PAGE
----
# Energy Efficiency of EV's

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1. Aug 15, 2016

I'm looking for a good figure out there like this to describe electrical vehicles. I know EV's are on average 60% efficient but I'm looking to discuss the losses and percentage loss at the systems in an EV. Anyone have any insight?

2. Aug 15, 2016

### Staff: Mentor

Are you considering only operating energy costs but not the production costs of the vehicles and the batteries or fuel?

3. Aug 15, 2016

yes, only operating energy costs. I guess my question is what are the percentage losses at various systems within an EV like the picture displays above for a conventional vehicle.

4. Aug 15, 2016

### Staff: Mentor

What does your own research show? I just googled "electric vehicle efficiency comparison" and got 1.6 million hits.

5. Aug 15, 2016

### donpacino

One of the problems with numbers like this is their inconsistencies. In EVs especially the efficiencys vary based on a large number of factors. Those static efficiency numbers might be good for management or sales. It really depends what you need to use the numbers for. So my question for you, how do you plan on using these efficiencys?

6. Aug 16, 2016

### Staff: Mentor

I'm not sure what you mean by "60% efficient": all cars are exactly 0% efficient in that they produce zero output work. In other words, if you add up all the losses shown, they should equal 100%.

So to alter those for an electric car, you should change the "engine loss" to what is appropriate (10-20% depending on what you include) and scale up the rest.

7. Aug 17, 2016

Electric vehicles convert about 60% of the electrical energy from the battery to power the wheels—conventional gasoline vehicles only convert about 20% of the energy stored in gasoline to power the wheels

I was curious about the losses in an EV relative to a conventional car

8. Aug 17, 2016

Just as a comparison to conventional cars, not looking for very specific numbers as each EV is different as well

9. Aug 17, 2016

### jim hardy

The heat engine for EV is whichever steam plant converted the fuel into the electric power that charged the vehicle battery.
87% of US electricity comes from steam plants, coal & natural gas can approach 40% efficient , nukes 30%, combined cycle can approach 50%.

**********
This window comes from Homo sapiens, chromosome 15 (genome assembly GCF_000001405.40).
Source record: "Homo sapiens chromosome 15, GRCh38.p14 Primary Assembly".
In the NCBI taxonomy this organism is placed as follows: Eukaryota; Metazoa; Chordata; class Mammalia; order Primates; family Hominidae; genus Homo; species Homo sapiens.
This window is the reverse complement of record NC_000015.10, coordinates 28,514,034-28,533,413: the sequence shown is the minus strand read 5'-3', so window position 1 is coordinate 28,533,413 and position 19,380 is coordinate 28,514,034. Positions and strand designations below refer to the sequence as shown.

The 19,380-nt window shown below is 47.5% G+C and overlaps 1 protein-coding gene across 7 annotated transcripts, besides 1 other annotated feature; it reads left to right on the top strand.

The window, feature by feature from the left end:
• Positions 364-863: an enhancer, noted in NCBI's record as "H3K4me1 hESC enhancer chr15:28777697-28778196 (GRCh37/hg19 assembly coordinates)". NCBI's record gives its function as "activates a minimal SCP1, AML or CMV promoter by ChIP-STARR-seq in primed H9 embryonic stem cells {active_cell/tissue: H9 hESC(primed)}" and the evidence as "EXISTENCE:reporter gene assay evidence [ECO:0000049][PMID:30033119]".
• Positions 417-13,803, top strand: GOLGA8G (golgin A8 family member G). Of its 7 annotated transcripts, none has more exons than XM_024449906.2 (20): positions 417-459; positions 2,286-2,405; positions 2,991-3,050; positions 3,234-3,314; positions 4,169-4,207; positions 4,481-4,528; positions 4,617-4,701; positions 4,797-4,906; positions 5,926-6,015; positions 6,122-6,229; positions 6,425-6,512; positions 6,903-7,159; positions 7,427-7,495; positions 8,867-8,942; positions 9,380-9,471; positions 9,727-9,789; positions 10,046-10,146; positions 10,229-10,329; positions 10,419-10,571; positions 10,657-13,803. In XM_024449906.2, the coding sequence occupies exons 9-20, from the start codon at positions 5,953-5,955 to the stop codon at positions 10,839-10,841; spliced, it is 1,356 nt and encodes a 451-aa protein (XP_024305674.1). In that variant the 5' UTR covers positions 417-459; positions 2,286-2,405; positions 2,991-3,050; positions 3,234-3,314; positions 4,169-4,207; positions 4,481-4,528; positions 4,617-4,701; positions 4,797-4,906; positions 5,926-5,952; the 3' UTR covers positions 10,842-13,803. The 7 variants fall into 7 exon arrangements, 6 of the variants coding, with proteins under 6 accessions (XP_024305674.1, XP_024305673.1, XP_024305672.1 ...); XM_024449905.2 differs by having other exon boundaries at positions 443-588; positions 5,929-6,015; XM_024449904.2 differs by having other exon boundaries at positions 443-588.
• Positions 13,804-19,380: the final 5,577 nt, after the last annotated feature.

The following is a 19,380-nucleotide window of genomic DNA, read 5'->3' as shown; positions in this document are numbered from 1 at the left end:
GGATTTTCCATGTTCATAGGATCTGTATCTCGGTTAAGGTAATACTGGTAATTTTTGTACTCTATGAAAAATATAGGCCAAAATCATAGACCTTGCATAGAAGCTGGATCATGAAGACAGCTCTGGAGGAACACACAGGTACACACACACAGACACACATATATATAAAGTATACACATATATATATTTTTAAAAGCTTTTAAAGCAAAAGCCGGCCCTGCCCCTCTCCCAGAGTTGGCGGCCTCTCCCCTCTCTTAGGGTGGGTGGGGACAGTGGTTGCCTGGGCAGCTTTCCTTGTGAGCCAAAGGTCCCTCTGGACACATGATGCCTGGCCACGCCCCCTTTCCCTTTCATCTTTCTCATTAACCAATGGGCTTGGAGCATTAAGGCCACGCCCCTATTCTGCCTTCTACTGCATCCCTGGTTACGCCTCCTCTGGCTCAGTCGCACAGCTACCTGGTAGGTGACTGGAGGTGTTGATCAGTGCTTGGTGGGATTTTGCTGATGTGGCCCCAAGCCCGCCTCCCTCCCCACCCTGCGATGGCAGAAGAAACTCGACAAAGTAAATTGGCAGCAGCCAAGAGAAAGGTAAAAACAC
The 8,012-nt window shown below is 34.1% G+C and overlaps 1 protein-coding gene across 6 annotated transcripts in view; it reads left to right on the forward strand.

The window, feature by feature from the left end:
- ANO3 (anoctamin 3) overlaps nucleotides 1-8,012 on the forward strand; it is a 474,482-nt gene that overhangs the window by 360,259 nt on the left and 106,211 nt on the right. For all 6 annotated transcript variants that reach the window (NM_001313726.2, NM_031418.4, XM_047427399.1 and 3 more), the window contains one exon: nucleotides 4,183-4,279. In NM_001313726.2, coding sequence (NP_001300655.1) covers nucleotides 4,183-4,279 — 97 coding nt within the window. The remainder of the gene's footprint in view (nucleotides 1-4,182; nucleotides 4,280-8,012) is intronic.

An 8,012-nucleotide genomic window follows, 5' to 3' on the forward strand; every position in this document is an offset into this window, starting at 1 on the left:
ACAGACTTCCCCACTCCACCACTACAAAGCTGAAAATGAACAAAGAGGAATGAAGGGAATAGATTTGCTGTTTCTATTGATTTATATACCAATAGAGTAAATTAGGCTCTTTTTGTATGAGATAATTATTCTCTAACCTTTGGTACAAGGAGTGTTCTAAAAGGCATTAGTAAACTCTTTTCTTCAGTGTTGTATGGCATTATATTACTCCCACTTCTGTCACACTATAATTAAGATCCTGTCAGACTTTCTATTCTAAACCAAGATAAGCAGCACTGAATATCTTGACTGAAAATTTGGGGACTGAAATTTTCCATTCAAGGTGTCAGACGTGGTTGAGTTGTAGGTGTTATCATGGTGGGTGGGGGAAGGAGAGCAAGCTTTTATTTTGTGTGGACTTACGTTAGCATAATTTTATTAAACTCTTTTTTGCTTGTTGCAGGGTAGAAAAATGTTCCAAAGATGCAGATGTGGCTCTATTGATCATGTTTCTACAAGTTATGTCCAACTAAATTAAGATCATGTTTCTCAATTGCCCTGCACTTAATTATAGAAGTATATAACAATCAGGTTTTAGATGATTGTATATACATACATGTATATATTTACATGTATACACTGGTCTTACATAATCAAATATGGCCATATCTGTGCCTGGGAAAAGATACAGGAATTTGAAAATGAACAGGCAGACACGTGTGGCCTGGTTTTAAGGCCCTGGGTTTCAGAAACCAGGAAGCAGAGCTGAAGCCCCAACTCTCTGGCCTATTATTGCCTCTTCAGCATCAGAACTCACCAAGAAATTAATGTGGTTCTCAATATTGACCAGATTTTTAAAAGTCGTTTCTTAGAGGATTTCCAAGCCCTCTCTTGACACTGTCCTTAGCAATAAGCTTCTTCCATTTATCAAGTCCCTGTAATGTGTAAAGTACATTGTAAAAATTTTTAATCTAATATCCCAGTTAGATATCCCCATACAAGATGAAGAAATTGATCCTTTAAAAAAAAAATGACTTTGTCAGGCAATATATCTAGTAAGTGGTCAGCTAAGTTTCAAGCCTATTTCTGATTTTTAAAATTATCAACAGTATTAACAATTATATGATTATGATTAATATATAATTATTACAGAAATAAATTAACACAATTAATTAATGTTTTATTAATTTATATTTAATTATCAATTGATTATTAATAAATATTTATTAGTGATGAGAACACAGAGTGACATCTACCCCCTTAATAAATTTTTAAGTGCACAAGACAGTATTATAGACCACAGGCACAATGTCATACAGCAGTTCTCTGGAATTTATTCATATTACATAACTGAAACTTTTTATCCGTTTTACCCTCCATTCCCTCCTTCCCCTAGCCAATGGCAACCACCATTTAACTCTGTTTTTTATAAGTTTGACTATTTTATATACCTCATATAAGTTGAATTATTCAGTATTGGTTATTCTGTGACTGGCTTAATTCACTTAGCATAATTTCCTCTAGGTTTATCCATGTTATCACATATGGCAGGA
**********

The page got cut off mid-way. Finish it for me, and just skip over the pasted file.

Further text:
So it might be proper accounting to assign that power plant loss to the EV when you tally up energy efficiency.

old jim

10. Aug 17, 2016

Staff Emeritus
If you have 62% in engine loss, you have 38% in non-engine loss. If an EV changes the engine loss to 20%, now you have 80% in non-engine loss. All those losses need to be scaled up by 80/38ths.

11. Aug 17, 2016

### Staff: Mentor

I thought I gave a useful answer, but your post implies you don't think so. Maybe you didn't get what I was trying to say (V50 just said the same thing). I'll run through a couple of examples from your first diagram (though not using the same numbers as V50):

My interpretation of "standby" is that's idling, so that goes away completely and your "engine loss" drops to 40% using your 60% electrical efficiency (which seems very low to me, but I'll go with it). So instead of 21% useful power, you have 60%, of which 60/21*2=6% for accessories and 60/21*19=54% delivered to the drivetrain. From the drivetrain, 60/21*13=37% delivered to the axle. I'll let you take it from there.

12. Aug 24, 2016

### lastfsdfsd23

what you mean by 60% efficient. i don't understand it. clear me pls.

13. Aug 31, 2016

### CWatters

All motors waste some power as heat. So Power out ≠ Power in.

The efficiency of a motor (%) = (Power Out/Power in)*100

Say your motor delivers 156kW when consuming 213kW from the battery. The efficiency is then..

(156/213)*100 = 73%

The amount of power wasted as heat is...

213kW - 156kW = 57kW